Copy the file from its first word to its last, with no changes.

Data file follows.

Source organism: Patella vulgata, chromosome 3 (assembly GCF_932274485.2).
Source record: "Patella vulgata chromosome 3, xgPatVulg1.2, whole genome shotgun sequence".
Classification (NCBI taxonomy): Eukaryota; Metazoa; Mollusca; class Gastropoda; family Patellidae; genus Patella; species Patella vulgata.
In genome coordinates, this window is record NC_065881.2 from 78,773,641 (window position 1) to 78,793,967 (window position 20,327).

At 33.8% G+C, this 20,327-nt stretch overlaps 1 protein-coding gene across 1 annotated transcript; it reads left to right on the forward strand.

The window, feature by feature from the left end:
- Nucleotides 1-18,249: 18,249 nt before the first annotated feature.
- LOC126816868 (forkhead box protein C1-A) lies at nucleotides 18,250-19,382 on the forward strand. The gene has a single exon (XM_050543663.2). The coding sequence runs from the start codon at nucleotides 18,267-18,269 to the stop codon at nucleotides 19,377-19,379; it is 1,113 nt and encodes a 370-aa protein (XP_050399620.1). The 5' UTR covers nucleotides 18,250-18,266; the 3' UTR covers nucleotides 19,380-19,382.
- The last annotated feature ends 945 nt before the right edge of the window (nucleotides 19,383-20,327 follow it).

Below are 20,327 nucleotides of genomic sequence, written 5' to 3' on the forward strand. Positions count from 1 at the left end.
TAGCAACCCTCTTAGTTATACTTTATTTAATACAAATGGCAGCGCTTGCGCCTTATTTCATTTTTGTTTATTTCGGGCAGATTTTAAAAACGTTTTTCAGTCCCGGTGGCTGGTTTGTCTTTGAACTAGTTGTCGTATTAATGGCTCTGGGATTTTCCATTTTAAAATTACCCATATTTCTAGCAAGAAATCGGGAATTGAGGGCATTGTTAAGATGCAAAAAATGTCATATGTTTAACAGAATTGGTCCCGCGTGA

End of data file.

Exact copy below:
Source organism: Patella vulgata, chromosome 3 (assembly GCF_932274485.2).
Source record: "Patella vulgata chromosome 3, xgPatVulg1.2, whole genome shotgun sequence".
Classification (NCBI taxonomy): Eukaryota; Metazoa; Mollusca; class Gastropoda; family Patellidae; genus Patella; species Patella vulgata.
In genome coordinates, this window is record NC_065881.2 from 78,773,641 (window position 1) to 78,793,967 (window position 20,327).

At 33.8% G+C, this 20,327-nt stretch overlaps 1 protein-coding gene across 1 annotated transcript; it reads left to right on the forward strand.

The window, feature by feature from the left end:
- Nucleotides 1-18,249: 18,249 nt before the first annotated feature.
- LOC126816868 (forkhead box protein C1-A) lies at nucleotides 18,250-19,382 on the forward strand. The gene has a single exon (XM_050543663.2). The coding sequence runs from the start codon at nucleotides 18,267-18,269 to the stop codon at nucleotides 19,377-19,379; it is 1,113 nt and encodes a 370-aa protein (XP_050399620.1). The 5' UTR covers nucleotides 18,250-18,266; the 3' UTR covers nucleotides 19,380-19,382.
- The last annotated feature ends 945 nt before the right edge of the window (nucleotides 19,383-20,327 follow it).

Below are 20,327 nucleotides of genomic sequence, written 5' to 3' on the forward strand. Positions count from 1 at the left end.
TAGCAACCCTCTTAGTTATACTTTATTTAATACAAATGGCAGCGCTTGCGCCTTATTTCATTTTTGTTTATTTCGGGCAGATTTTAAAAACGTTTTTCAGTCCCGGTGGCTGGTTTGTCTTTGAACTAGTTGTCGTATTAATGGCTCTGGGATTTTCCATTTTAAAATTACCCATATTTCTAGCAAGAAATCGGGAATTGAGGGCATTGTTAAGATGCAAAAAATGTCATATGTTTAACAGAATTGGTCCCGCGTGA